Good investment.
Which reminds me...I haven't paid for my 2nd quarter updates....

Thursday, October 04, 2007

Re-think the libel decriminalization position

There are a practical reasons not to push for wholesale libel decriminlization.
Journalists pressing for indiscriminate decriminalization of libel do not reach first base, mainly because it naturally does not generate support from lawmakers.
Libel is a public official's bargaining chip.
That is why lawmakers are allergic to proposals to decrminalize libel.
And even assuming it passes both houses of congress, the body language of President Arroyo when it comes to libel decriminalization seems to be: "over my dead body."
She could likely veto it.
Journalists should instead re-package, and push to remove jail terms for defamation that involves the constitutionally valued political speech.
(I think there is a pending Senate bill on this already)
That would be less an irritant to the ears of our lawmakers.
Is there a difference? Of course there is.
A journalist's position, I submit, should be to remove the jail term for liel involving political speech, but to let it remain a criminal offense.
Is it not that by removing the jail term, it removes libel from the realm of criminal processes?
No. Aside from jail term, there is a penalty called the fine.
So if the jail term is removed, let the fine remain as a punishment, aside from of course the damages which the offended party may seek (which is civil in nature).
Is there any advantange to the journalist by advocating this?
There is. A lot, I think.
First, by letting libel remain a criminal offense (but with only the penalty of fine for libel convictions involving political speech), the proof required of the state to secure a conviction is "proof beyond reason able doubt."
If libel becomes civil, the plaintff needs only to prove what is called "preponderance of evidence", where the judge just weighs the evidence and see which evidence is "heavier".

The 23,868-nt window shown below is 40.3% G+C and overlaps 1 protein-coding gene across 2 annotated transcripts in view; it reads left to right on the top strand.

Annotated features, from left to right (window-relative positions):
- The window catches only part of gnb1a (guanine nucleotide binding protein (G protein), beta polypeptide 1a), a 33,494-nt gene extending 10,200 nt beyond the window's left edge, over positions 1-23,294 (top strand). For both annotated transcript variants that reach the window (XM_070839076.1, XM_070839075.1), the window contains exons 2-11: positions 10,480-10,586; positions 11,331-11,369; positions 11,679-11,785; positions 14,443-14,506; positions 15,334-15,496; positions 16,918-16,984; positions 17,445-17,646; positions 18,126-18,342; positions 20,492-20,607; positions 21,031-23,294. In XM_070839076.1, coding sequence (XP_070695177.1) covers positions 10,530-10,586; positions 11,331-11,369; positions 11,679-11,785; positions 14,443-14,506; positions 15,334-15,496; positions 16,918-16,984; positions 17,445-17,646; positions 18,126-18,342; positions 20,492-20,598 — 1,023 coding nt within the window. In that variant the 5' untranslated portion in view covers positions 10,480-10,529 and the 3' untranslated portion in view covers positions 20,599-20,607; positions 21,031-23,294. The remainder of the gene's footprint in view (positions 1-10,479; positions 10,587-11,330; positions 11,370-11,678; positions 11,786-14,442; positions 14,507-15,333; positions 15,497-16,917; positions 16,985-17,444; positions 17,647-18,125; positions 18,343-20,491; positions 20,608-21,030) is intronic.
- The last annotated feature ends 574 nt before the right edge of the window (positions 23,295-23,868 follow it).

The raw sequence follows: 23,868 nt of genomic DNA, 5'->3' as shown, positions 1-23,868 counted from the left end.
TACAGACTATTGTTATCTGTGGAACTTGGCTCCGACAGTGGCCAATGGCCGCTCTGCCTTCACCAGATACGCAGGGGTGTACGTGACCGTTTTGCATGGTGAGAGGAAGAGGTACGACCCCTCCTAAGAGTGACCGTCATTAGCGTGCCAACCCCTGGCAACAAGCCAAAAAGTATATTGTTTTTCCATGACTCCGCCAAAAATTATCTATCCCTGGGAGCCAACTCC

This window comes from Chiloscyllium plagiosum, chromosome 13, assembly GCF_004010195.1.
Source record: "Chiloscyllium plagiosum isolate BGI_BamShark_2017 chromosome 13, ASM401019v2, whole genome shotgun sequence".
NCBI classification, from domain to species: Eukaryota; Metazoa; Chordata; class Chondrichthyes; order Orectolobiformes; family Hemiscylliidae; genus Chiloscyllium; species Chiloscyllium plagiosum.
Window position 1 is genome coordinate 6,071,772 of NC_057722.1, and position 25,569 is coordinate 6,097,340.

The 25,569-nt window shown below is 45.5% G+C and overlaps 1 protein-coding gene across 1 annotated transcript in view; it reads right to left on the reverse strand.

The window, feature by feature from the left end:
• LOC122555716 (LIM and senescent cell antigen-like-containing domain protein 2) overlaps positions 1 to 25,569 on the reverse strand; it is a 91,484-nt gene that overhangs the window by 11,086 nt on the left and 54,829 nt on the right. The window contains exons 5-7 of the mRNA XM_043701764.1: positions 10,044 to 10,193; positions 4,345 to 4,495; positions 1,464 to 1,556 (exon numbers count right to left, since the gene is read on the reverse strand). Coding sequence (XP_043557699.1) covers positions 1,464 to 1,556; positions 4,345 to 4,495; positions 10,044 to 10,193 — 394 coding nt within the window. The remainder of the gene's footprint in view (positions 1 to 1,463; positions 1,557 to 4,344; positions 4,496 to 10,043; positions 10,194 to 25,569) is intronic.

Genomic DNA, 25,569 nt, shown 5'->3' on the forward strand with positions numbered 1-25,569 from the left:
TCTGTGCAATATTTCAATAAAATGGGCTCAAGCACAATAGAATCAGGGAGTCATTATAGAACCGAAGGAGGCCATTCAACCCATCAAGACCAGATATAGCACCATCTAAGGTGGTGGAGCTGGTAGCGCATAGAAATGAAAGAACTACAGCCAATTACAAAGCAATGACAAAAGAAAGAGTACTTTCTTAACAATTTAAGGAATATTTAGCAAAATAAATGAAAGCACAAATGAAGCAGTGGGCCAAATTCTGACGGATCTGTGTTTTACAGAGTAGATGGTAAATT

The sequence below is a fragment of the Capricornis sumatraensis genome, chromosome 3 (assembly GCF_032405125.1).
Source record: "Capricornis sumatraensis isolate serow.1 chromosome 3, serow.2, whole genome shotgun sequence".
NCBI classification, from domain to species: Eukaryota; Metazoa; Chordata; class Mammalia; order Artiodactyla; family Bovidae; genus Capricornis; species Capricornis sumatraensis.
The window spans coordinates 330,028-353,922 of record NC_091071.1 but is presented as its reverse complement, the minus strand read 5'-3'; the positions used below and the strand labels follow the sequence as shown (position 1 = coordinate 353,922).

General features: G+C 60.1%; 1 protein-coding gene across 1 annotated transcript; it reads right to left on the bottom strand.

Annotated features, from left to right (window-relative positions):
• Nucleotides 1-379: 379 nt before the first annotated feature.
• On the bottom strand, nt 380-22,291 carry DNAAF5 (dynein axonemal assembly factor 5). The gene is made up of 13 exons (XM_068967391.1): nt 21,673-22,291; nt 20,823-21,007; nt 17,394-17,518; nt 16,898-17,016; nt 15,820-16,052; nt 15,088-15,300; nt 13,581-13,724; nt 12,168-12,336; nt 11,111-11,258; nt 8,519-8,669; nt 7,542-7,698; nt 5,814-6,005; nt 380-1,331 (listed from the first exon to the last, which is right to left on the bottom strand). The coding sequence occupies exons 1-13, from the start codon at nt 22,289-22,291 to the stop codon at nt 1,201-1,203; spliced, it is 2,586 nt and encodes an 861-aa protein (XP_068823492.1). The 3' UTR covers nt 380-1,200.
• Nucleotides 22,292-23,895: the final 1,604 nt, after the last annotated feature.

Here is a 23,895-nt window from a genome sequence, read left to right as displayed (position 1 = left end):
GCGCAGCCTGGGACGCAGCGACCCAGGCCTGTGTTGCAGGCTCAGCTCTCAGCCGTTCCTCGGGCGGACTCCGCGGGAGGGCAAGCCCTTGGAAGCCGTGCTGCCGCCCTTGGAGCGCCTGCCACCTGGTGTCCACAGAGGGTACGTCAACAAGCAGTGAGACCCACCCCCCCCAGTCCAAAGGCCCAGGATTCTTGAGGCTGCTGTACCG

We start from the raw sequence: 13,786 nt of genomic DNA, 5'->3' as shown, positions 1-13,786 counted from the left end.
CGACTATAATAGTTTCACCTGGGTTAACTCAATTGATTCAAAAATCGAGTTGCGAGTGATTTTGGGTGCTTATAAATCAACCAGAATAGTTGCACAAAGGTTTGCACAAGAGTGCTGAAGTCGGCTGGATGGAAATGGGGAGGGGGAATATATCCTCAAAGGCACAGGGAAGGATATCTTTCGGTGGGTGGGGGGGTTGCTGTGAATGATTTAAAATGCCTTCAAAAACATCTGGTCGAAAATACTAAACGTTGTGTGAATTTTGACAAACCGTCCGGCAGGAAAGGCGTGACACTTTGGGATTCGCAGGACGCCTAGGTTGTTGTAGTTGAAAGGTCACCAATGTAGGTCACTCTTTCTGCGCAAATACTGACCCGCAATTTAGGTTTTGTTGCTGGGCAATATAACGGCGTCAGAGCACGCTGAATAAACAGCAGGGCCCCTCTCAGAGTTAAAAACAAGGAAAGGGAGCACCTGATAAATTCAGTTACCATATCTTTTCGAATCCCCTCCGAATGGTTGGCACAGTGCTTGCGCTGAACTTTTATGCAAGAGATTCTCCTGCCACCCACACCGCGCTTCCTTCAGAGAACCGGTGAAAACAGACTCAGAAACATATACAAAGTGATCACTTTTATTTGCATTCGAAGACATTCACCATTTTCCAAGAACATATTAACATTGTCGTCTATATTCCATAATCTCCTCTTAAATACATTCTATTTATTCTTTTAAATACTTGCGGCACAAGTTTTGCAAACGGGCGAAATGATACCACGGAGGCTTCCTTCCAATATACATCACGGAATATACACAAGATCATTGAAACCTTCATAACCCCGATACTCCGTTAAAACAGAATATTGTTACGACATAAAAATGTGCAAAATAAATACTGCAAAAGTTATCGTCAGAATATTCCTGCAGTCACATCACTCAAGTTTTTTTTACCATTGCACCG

But with "proof beyond reasonable doubt" as a requirement, the prosecution needs to establish more.
This goes to the benefit of the offender, the accused.
Another benefit if libel remains a criminal offense is that there is an added avenue to wage battle, and that is at the fiscal's level.
If libel were civil, it immediately goes before the judge.
So what's the advantage of having another level to battle one's case?
Remember, at the prosecutor's level, there may be no need of a lawyer.
So it becomes economical to the journalist.
What journalist organizations should do is organize a group of lawyers that will give legal advice to journalists entagled in the prosecutor's level.
From my experience, the discussions of libel in the prosecutor's level merely recurs.
What becomes different are the factual circumstances, but the prinicples are established.
So lawyers have a "de kahon" set-up which would come in handy in helping journalists draft and file their counter affidavits.
And if the journalist gets used to being sued for libel, I'm sure he would immerse into a certain comfort zone, such that drafting counter affdiavits would be a walk in the park, so to speak.
So at the prosecutor's level, there is no need to hire a lawyer, and the journalist has the chance of having the complaint against him dismissed, except of course if the complainant is the First Gentleman.
(Was there ever a libel complaint of the First Gentleman dismissed by a prosecutor, whose boss is the First Gentleman's wife?)
So from a procedural standpoint, there are advantages to let libel remain in the penal books.
Just minor changes needed.
So all these radical bandwagon movements for wholesale libel decrminalization were done without much thinking, I believe.

Tuesday, October 02, 2007

A case against libel decriminlization

I do not support decriminalization of libel.
Many Filipino journalists are advocating sweeping decriminalization of libel.
I think, strategically it is unhelpful to the working press.
To reform our libel laws, I propose the legislation of the actual malice principle, mainly as instructional guides of the trial courts.
I propose removal of prison terms for speech of high constitutional values.

Over re-action

The band wagon decriminalization libel is an over-reaction.
Members of the press are going overboard by pushing to decriminalize criminal libel.